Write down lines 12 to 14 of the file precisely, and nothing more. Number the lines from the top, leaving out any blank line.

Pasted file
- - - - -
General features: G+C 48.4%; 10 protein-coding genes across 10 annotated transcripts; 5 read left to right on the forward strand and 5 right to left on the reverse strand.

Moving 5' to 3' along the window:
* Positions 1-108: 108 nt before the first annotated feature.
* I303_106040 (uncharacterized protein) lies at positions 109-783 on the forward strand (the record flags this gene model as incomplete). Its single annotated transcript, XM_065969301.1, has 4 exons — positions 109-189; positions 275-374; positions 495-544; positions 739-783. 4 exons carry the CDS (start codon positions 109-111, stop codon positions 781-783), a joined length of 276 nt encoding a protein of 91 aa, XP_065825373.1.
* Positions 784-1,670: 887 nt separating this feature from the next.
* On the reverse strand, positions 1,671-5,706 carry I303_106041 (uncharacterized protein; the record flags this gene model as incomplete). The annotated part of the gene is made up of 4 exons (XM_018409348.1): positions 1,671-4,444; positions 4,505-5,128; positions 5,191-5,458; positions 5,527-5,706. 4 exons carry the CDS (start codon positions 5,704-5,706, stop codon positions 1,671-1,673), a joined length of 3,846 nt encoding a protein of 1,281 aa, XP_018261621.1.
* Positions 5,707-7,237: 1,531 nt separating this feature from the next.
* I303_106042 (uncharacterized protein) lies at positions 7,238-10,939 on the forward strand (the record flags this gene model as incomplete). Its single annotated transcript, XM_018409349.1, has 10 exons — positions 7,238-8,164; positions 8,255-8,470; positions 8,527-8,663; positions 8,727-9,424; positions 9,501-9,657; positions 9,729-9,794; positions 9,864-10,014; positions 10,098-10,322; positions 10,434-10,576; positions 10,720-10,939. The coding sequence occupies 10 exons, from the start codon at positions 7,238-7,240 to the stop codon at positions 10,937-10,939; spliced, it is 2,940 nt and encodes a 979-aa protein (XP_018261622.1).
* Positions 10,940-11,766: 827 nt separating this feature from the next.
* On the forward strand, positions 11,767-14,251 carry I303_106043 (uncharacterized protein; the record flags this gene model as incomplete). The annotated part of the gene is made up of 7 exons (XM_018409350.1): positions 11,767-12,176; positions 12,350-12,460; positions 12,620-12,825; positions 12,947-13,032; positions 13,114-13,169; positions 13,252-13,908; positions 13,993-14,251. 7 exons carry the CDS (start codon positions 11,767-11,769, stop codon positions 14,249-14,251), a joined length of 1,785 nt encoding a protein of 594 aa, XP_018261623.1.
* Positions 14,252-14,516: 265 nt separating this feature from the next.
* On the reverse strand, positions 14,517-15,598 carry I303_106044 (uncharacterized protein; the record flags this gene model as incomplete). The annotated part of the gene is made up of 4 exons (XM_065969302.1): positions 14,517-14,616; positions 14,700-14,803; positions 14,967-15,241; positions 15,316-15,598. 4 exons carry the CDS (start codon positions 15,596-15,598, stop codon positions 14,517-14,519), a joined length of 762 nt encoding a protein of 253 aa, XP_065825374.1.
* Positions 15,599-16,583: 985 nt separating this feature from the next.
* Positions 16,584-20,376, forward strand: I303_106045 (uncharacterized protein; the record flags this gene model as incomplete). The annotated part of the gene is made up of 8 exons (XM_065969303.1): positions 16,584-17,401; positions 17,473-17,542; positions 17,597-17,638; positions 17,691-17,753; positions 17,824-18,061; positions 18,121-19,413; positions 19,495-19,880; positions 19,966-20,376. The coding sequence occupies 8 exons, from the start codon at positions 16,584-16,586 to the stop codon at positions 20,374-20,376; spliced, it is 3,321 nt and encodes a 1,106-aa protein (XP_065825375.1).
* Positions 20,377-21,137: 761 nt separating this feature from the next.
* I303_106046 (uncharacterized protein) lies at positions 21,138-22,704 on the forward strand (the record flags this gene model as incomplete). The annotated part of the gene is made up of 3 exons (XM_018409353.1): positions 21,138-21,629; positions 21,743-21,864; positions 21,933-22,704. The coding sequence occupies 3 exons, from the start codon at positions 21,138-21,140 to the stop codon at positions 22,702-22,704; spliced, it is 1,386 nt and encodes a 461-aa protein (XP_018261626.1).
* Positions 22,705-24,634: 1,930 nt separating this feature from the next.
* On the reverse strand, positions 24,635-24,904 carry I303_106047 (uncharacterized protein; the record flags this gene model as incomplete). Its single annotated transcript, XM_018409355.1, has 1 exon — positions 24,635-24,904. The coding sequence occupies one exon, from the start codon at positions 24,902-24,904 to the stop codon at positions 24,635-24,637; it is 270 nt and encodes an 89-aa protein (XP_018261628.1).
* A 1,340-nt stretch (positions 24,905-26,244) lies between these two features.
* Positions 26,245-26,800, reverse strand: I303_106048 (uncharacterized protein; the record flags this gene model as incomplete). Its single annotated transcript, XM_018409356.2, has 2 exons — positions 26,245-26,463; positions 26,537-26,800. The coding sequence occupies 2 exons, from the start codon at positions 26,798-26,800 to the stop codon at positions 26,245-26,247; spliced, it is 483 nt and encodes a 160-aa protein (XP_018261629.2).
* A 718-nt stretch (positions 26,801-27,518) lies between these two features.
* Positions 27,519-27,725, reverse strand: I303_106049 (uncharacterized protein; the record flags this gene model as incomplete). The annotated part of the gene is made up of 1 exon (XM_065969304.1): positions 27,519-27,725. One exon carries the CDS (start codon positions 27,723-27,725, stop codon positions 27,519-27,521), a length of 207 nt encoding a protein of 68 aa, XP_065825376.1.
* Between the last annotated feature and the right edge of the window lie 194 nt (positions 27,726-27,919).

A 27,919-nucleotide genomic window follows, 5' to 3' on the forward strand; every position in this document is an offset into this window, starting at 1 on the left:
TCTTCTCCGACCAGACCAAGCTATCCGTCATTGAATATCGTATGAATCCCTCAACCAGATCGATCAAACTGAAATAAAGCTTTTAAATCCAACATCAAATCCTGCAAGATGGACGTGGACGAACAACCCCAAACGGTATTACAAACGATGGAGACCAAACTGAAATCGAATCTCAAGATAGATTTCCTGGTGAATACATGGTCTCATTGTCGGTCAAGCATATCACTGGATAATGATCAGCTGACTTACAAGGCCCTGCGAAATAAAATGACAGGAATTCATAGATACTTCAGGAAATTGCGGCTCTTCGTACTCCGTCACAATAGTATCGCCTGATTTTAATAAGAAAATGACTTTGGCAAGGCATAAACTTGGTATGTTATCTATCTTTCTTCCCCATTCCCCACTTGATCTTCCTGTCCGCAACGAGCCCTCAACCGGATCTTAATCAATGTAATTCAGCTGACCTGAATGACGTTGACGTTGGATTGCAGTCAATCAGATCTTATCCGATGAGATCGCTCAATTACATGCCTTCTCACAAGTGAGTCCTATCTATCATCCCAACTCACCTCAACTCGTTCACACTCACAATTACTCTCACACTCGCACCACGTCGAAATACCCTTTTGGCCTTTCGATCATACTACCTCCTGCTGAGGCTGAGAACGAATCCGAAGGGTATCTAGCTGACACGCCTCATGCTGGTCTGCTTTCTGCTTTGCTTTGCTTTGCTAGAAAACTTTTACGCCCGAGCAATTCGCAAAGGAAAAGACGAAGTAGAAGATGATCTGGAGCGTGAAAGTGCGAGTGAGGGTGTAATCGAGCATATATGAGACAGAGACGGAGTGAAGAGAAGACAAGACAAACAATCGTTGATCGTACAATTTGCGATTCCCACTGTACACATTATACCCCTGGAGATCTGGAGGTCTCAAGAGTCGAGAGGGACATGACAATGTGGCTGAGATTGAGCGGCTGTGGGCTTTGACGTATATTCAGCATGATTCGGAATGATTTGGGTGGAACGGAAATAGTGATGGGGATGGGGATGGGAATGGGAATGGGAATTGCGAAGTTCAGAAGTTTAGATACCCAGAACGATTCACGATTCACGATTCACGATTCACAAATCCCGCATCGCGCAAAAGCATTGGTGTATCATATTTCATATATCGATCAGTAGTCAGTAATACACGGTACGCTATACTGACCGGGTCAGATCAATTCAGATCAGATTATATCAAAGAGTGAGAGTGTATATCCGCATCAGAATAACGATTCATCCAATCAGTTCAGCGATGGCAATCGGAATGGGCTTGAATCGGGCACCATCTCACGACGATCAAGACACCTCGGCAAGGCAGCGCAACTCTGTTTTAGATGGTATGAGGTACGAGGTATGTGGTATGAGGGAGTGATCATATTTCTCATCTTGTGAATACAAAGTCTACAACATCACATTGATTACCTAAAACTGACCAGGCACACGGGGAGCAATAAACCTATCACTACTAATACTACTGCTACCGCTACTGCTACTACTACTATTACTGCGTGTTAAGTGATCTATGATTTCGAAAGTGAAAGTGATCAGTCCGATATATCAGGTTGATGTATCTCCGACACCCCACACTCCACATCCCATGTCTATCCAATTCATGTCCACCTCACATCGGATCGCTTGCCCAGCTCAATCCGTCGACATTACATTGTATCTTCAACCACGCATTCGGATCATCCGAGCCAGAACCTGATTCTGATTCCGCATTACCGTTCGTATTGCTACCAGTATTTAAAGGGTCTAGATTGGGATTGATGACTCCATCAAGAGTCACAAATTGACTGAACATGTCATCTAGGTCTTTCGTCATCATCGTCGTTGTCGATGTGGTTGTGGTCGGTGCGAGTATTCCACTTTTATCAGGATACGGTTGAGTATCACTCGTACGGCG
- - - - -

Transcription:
* On the reverse strand, positions 14,517-15,598 carry I303_106044 (uncharacterized protein; the record flags this gene model as incomplete). The annotated part of the gene is made up of 4 exons (XM_065969302.1): positions 14,517-14,616; positions 14,700-14,803; positions 14,967-15,241; positions 15,316-15,598. 4 exons carry the CDS (start codon positions 15,596-15,598, stop codon positions 14,517-14,519), a joined length of 762 nt encoding a protein of 253 aa, XP_065825374.1.
* Positions 15,599-16,583: 985 nt separating this feature from the next.
* Positions 16,584-20,376, forward strand: I303_106045 (uncharacterized protein; the record flags this gene model as incomplete). The annotated part of the gene is made up of 8 exons (XM_065969303.1): positions 16,584-17,401; positions 17,473-17,542; positions 17,597-17,638; positions 17,691-17,753; positions 17,824-18,061; positions 18,121-19,413; positions 19,495-19,880; positions 19,966-20,376. The coding sequence occupies 8 exons, from the start codon at positions 16,584-16,586 to the stop codon at positions 20,374-20,376; spliced, it is 3,321 nt and encodes a 1,106-aa protein (XP_065825375.1).